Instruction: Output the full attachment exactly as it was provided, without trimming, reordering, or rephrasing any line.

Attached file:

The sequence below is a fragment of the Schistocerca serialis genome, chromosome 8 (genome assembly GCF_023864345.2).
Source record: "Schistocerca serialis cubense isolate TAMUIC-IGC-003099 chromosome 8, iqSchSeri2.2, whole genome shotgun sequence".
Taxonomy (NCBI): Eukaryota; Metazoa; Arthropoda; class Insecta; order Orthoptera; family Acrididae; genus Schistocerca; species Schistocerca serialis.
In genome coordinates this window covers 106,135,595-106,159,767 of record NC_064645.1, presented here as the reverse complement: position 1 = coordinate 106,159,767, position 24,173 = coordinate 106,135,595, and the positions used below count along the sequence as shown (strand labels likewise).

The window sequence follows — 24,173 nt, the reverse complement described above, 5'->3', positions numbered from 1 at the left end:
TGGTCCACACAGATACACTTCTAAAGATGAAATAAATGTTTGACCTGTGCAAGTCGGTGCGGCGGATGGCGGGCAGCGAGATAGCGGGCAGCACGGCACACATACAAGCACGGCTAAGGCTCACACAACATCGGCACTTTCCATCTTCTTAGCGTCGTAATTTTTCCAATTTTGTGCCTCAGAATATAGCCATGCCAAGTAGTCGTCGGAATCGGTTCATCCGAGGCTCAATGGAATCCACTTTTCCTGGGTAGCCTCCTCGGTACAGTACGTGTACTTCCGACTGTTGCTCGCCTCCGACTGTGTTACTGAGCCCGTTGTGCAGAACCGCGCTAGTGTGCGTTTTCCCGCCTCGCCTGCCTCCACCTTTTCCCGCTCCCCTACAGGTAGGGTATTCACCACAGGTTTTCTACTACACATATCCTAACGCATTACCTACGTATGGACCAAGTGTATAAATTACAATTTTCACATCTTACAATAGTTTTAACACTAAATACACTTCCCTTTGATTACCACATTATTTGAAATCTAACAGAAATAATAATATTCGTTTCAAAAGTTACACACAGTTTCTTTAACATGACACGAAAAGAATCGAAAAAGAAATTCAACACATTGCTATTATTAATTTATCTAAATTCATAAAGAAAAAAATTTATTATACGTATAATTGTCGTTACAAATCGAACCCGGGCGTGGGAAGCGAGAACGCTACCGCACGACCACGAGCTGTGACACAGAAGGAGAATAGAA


The sequence below is a fragment of the Schistocerca serialis genome, chromosome 8 (genome assembly GCF_023864345.2).
Source record: "Schistocerca serialis cubense isolate TAMUIC-IGC-003099 chromosome 8, iqSchSeri2.2, whole genome shotgun sequence".
Taxonomy (NCBI): Eukaryota; Metazoa; Arthropoda; class Insecta; order Orthoptera; family Acrididae; genus Schistocerca; species Schistocerca serialis.
In genome coordinates this window covers 106,135,595-106,159,767 of record NC_064645.1, presented here as the reverse complement: position 1 = coordinate 106,159,767, position 24,173 = coordinate 106,135,595, and the positions used below count along the sequence as shown (strand labels likewise).

The window sequence follows — 24,173 nt, the reverse complement described above, 5'->3', positions numbered from 1 at the left end:
TGGTCCACACAGATACACTTCTAAAGATGAAATAAATGTTTGACCTGTGCAAGTCGGTGCGGCGGATGGCGGGCAGCGAGATAGCGGGCAGCACGGCACACATACAAGCACGGCTAAGGCTCACACAACATCGGCACTTTCCATCTTCTTAGCGTCGTAATTTTTCCAATTTTGTGCCTCAGAATATAGCCATGCCAAGTAGTCGTCGGAATCGGTTCATCCGAGGCTCAATGGAATCCACTTTTCCTGGGTAGCCTCCTCGGTACAGTACGTGTACTTCCGACTGTTGCTCGCCTCCGACTGTGTTACTGAGCCCGTTGTGCAGAACCGCGCTAGTGTGCGTTTTCCCGCCTCGCCTGCCTCCACCTTTTCCCGCTCCCCTACAGGTAGGGTATTCACCACAGGTTTTCTACTACACATATCCTAACGCATTACCTACGTATGGACCAAGTGTATAAATTACAATTTTCACATCTTACAATAGTTTTAACACTAAATACACTTCCCTTTGATTACCACATTATTTGAAATCTAACAGAAATAATAATATTCGTTTCAAAAGTTACACACAGTTTCTTTAACATGACACGAAAAGAATCGAAAAAGAAATTCAACACATTGCTATTATTAATTTATCTAAATTCATAAAGAAAAAAATTTATTATACGTATAATTGTCGTTACAAATCGAACCCGGGCGTGGGAAGCGAGAACGCTACCGCACGACCACGAGCTGTGACACAGAAGGAGAATAGAA